The wanting to cut your ears off so as not to hear the constant crying and whining. Wanting to hide in the bathroom swigging the dregs of a left over bottle of Prosecco because you have no energy to act out another frigging minute of paw patrol (Quick chase, *the hyper little bastard* is on the case. AGAIN!) Counting down the hours to bedtime from 8:00 am in the morning, and considering living in MacDonald’s if one more child spits out that frigging homemade Shepherd’s pie because of a hidden ‘poisonous carrot’!
We all have a day (or 365) when we want to run away from parenting. And thankfully I now realise this is normal. (Thank you again you little legends!)
- There is no perfect parenting, there is only your parenting (which frankly is more than good enough)
Social media is a lie! Well that’s a bit harsh, it’s really just a polished version of reality. It shows the very best of everyone’s lives, because let’s be honest, that’s better to look at. But a one second picture captured of someone’s life cannot show the struggles of the rest of their day. They may have the same struggles as you, they were just able to take a photo of the one second their baby slept peacefully for all of five minutes (Hand up, I’m very guilty of this).
It can be so easy to compare your parenting to someone who seems to be doing it better. But the reality is we are just doing it differently. No one is right, no one is wrong, it’s just what works for us and our little ones. (Points above highlighted!)
- A break is very much welcome (with a touch of mum guilt on the side)
It’s a 24/7 365 (and a quarter) days a year job (I use job lightly as it’s much harder, its unpaid, and If I had seen the full job description upfront I may have had second thoughts about taking it). We all need a break sometime. If you work over 6 hours a day in the UK you are entitled to a 20 minute break. In Mummy Corporation I’m still waiting on a 2 minute break to have a wee alone after 72 hours.
But even when you get that break you’re left with an unwanted mate – Mum guilt (she’s not a mate, she’s a dickhead.) Guilt for either having time too concentrate on yourself, or guilt that you’re not one bit guilty for having time alone. I experience both of these as my break goes on.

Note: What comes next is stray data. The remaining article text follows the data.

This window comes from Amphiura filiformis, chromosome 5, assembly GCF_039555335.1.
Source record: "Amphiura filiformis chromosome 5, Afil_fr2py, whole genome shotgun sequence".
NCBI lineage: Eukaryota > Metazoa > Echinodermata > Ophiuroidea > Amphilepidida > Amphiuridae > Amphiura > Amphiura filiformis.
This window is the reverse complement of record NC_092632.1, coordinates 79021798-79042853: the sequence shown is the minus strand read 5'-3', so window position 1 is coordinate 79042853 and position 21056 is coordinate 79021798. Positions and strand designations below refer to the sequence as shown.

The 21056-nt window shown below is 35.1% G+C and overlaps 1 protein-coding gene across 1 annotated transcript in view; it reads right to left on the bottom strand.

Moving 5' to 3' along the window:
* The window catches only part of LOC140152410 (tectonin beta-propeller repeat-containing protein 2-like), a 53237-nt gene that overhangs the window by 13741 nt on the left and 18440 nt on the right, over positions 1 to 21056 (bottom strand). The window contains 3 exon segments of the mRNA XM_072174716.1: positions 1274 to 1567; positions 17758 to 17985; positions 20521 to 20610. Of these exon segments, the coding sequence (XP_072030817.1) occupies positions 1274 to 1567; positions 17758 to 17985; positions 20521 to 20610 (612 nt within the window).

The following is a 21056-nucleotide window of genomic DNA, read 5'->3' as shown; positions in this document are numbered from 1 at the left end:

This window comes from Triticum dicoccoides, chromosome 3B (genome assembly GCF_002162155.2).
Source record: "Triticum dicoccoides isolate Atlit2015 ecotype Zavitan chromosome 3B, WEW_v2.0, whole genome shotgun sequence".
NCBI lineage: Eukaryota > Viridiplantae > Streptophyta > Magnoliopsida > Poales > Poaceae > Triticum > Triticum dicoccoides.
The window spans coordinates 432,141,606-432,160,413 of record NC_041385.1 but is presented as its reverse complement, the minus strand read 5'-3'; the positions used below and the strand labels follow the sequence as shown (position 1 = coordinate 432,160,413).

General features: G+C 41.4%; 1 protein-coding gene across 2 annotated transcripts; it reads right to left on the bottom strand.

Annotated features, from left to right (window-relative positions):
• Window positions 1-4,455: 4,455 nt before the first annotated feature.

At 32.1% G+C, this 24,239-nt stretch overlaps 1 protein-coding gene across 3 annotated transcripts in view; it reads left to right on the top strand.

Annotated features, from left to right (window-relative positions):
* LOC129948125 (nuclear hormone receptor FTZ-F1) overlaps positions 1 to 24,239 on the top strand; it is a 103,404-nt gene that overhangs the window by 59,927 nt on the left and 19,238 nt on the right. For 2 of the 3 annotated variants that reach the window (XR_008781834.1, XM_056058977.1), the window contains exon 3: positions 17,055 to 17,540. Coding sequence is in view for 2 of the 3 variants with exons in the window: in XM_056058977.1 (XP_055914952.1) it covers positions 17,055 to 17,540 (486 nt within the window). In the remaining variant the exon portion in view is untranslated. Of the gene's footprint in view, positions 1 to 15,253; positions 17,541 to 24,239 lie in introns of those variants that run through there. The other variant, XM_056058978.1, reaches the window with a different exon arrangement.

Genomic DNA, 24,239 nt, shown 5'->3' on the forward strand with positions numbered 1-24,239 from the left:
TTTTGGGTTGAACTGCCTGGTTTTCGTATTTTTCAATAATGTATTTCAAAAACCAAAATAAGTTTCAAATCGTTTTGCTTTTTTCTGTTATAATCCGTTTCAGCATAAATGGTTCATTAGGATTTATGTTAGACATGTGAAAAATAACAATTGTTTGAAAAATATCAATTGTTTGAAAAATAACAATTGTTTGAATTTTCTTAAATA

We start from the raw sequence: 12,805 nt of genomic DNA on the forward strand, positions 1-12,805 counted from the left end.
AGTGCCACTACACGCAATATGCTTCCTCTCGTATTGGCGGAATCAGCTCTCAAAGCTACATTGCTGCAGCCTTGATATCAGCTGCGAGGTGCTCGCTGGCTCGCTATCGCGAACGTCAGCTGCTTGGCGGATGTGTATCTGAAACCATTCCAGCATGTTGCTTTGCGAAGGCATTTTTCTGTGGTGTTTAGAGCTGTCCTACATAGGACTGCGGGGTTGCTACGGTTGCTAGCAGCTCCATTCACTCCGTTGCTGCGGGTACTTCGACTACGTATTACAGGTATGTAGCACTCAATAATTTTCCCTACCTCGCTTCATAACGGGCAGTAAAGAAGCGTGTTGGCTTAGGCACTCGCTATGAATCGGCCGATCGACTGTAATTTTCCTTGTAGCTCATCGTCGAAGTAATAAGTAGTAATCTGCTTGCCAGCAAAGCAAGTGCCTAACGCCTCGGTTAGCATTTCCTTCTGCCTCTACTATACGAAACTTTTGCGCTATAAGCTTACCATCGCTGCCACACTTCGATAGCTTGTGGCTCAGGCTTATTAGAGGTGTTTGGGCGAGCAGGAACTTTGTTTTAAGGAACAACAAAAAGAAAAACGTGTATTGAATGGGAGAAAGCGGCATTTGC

Here’s the thing though. We need a break to be able to continue to function. Happy mum = happy baby and all that. So mum guilt needs to do one!
I don’t know what I expected from this challenge, but I know I didn’t expect it to give me as much confidence in myself as a mum as it did. Or the confidence to say ‘I’m pretty shit at this part’ and feel okay with that. I have strengths and weakness which are different to other mums. I may not be a crafty mum (mixing of playdough colors brings me out in hives), but I’m great at an outdoor adventure. Does that make me bad? It used to make me think so, but now I know its just makes me different. My kids love an outdoor adventure pretending to find the stick man and return him to his stick family tree, so therefore I’m hopefully doing right by them. And that has to mean I’m doing a good enough job, right?
Thank you again to everyone who listened to my rambling’s each night on facebook (I’ll be honest, I give up updating my challenge 2 days in on twitter because I couldn’t fit them into 180 characters.) And to those who joined in the challenge with me, you really have helped me accept that my best is good enough.
If you need some help feeling a little better in your #suckingatparenting days have a look on the FTMF facebook page and make peace that there are hundreds of other parents feeling exactly how you do on a daily basis. And they, like you, are kicking ass at motherhood without knowing it!